This seems like a good time to point out that sometimes, when I pack a thermos of hot Chicken and Stars soup in the kids’ lunches, the thermos explodes and Buddy or Sweetie comes home with a backpack that reeks of salty broth, with rubbery pasta stars glued to the homework folder. The lunchbox needs to be soaked and washed, and the kid is limp with hunger.

That’s a bummer. It’s also a metaphor. Sometimes we (earnest yet deeply flawed parent-people) present our kids with things that are, in the end, messy and unhelpful. We hardly ever mean to; we just pass on what we think is a good idea, or we pass on things without thinking much at all. And then, because of steam and pressure and maybe the lid wasn’t on quite right, ka-BOOM!!!! Chicken and Stars everywhere.

This also seems like a good time to mention that sometimes you come across a parent who packs this in her kids’ school lunches.

Bento 1 Bento4


(These were from Parenting magazine’s 20 Easy Bento Box Lunches. They don’t look Easy to me, but maybe I just don’t have the proper tools or carrots or patience).

Looking at these photos, you might think, I have never once made a roaring lion out of my kid’s mac n’ cheese. I’m a failure! Or you might say, “Show me a mom-made lunch with farm animals made out of rice mounds, cheese, and raisins, and I’ll show you a mom with too much time on her hands.” Or maybe you’re thinking, “Cool. This mom’s Love Language is Bento Box Lunches! 

J.D. Salinger once said, “All mothers are slightly insane.” I believe that’s true. Insanity just looks different in different mom-people. Sometimes it looks like a mom shouting about mandarin oranges. Other times it looks like a bento box stuffed with carrot tulips and PB&J florettes. We really are all slightly insane.

I think part of the insanity might result from this answerless question: What’s the best way to love my kid (surround him with good and healthy things, both fruit and life skills) and, at the same time, start shoving him out of the nest? How do we parent within that tension?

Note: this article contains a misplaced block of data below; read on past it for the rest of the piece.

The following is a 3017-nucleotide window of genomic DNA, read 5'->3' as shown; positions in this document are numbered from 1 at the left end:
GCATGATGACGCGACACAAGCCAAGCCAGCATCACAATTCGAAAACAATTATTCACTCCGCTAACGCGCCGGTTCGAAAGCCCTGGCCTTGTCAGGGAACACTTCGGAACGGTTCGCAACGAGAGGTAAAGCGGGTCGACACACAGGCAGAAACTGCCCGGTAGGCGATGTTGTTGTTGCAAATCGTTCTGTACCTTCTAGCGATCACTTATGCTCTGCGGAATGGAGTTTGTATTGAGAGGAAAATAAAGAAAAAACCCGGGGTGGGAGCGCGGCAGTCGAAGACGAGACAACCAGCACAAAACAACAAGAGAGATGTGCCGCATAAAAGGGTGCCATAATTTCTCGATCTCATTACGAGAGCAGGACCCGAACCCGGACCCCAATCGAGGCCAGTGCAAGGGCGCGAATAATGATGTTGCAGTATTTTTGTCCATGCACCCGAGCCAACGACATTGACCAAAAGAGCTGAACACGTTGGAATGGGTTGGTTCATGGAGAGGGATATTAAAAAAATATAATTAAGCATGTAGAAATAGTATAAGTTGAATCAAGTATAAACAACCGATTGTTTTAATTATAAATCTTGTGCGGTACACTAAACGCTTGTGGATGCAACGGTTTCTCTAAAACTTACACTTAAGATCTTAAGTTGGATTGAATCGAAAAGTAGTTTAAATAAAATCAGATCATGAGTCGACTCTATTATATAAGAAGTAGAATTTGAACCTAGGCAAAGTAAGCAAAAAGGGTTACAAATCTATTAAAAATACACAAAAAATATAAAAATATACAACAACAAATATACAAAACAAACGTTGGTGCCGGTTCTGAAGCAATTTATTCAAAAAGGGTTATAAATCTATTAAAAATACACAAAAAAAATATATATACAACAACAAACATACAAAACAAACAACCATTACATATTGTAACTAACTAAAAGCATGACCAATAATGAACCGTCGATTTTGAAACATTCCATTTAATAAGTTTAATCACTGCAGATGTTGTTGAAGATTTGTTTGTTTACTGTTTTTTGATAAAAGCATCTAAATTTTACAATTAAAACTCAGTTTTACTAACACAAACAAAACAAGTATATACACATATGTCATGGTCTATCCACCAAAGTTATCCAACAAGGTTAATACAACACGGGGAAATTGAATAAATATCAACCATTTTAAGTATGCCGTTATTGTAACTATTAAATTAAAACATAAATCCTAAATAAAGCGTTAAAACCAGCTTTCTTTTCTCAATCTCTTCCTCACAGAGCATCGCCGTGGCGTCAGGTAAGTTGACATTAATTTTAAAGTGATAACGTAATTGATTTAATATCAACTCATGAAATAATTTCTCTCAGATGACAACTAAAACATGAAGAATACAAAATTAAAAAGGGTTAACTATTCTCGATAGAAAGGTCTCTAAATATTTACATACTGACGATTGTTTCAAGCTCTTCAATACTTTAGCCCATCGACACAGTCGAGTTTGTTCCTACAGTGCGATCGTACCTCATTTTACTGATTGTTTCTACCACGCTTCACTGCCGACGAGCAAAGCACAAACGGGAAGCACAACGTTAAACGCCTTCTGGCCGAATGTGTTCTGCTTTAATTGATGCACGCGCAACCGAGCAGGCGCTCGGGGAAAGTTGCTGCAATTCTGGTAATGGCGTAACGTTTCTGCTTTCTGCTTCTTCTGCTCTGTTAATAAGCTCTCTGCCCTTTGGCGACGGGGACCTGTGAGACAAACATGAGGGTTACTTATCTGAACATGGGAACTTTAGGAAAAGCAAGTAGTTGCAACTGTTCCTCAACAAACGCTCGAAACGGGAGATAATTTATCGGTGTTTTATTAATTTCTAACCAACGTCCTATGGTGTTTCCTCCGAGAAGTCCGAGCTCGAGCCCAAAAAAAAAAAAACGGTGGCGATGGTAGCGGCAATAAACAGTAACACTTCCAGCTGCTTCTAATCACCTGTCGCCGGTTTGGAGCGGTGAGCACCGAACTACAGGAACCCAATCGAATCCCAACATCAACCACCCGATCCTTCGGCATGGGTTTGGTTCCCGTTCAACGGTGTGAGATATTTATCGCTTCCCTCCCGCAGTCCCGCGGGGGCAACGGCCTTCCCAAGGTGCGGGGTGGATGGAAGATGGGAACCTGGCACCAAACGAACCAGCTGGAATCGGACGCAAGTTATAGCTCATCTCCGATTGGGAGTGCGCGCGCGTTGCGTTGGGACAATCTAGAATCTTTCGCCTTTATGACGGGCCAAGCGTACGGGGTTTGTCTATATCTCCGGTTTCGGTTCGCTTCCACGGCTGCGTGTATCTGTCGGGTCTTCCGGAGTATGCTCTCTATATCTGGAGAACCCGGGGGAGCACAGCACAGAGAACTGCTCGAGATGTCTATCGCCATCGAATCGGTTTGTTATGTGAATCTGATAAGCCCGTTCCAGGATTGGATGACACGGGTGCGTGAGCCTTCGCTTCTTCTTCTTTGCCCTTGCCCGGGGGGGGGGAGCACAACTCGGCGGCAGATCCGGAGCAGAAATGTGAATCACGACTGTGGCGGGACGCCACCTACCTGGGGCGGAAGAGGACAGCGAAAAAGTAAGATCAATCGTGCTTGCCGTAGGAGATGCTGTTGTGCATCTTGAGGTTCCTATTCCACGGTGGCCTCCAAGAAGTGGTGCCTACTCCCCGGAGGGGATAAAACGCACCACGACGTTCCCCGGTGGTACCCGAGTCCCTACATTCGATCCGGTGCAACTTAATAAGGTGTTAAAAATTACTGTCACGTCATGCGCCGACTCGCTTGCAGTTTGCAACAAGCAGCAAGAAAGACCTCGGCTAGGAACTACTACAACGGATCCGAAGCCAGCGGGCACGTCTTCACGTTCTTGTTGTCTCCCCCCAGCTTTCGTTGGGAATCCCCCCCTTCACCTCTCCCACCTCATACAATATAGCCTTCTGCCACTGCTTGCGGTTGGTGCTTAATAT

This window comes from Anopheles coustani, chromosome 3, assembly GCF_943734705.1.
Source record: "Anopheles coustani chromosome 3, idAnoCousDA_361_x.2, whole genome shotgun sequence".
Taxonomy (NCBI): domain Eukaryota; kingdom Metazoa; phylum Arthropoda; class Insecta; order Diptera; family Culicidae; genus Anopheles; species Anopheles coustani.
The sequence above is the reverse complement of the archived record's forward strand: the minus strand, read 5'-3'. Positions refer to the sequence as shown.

Remember that scene in James and the Giant Peach, where the massive peach (that had been successfully floating on the sea) was getting munched by hungry sharks? And how Spider spun hundreds of ropey threads, and James and the other creatures lassoed seagulls, and the seagulls lifted the peach and its passengers up into the air?

giant peach

I love the idea of that scene, the idea of a huge, dripping orb of peach being lifted from the salty water. Saved. Rescued. Protected. I like the idea of staying near my kids, in case they need to be saved, rescued, protected.

But it’s good to start snipping a few of those silky threads. To start relieving a few gulls of their peach burden. The Cloud Men are up there, remember? We don’t want to get too high.

I should stop shouting about mandarin oranges and trust the process of parenting. I should snip a few ropey threads, maybe five or six each year, so that Buddy and Sweetie will figure out how to soar safely, with hardly any help from me.

But gosh, isn’t hard not to want to throw our kids into a vat of kale-blueberry-pomegranate-quinoa-Compassion-Humility-Peace-Generosity-Kindness-God and yell, “EAT! Eat it ALL! Clean your plate, kids! Lick your plates clean!”?

I think it is. Nearly impossible, really.

Photos compliments of Parenting magazine and Flickr’s benimnetz.